This morning, more than 400 professionals from Ohio's county board of DD system welcomed Ohio Governor Mike DeWine to kick off the OACB 36th Annual Convention, the largest professional development event for DD professionals in the state.
Today marks the first time Governor DeWine has directly addressed Ohio's county boards of DD since his inauguration in early 2019. In an interview-style conversation with Ohio Department of Developmental Disabilities Director Jeff Davis, the governor talked about his administration's DD-related priorities and programs in his first year in office.
The governor covered topics ranging from the direct support professional wage increase that was passed with the most recent state budget to new supports for multi-system youth care and coordination.
In his first year as governor, DeWine has prioritized a number of programs designed to address the needs of families, children, and people with disabilities. Moments after his inauguration in early 2019, DeWine signed an executive order issuing several new directives for state agencies related to disability hiring practices and job development.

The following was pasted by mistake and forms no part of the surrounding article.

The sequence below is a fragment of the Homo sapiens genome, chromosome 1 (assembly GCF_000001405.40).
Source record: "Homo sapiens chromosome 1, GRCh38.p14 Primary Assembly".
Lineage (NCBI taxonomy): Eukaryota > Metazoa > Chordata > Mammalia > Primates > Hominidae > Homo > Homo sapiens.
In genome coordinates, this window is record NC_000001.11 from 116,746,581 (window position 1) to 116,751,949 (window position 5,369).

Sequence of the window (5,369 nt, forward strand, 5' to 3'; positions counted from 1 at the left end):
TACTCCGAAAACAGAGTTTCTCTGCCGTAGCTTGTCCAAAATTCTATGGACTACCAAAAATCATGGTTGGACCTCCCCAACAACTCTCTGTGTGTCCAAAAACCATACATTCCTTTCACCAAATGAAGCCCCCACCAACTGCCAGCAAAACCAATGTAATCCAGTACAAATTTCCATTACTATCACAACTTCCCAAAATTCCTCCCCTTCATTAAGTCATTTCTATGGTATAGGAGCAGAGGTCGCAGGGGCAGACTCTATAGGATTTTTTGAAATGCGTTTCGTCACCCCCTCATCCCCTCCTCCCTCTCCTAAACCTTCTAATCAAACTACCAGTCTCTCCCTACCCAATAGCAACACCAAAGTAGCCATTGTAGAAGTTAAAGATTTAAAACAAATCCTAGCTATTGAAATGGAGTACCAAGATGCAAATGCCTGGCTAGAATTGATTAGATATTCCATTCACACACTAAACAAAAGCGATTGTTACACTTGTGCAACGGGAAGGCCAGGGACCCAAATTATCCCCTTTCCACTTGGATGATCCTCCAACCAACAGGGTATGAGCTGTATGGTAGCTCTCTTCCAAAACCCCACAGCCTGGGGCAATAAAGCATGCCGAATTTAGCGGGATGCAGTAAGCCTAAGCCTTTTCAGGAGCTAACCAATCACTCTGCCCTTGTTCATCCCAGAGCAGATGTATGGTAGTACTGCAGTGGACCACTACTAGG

In his first as-introduced two-year state budget, Governor DeWine included proposals to increase wages for direct support professionals, revise non-medical transportation rates, create a provider suspension process to protect the well-being of people with developmental disabilities, and institute several measures to boost county boards' financial stability.
The governor's budget also included millions of dollars in new funding for Part C Early Intervention and multi-system youth initiatives. The governor has sought county board input on several ongoing statewide initiatives and has appointed county board leaders to positions on the Early Childhood Advisory Council and the Ohio Lead Advisory Committee.
OACB would like to thank Governor DeWine for joining county board of DD professionals at this year's Annual Convention and looks forward to working with his administration on behalf of Ohioans with developmental disabilities in the years ahead.
Photo by Cella Creative
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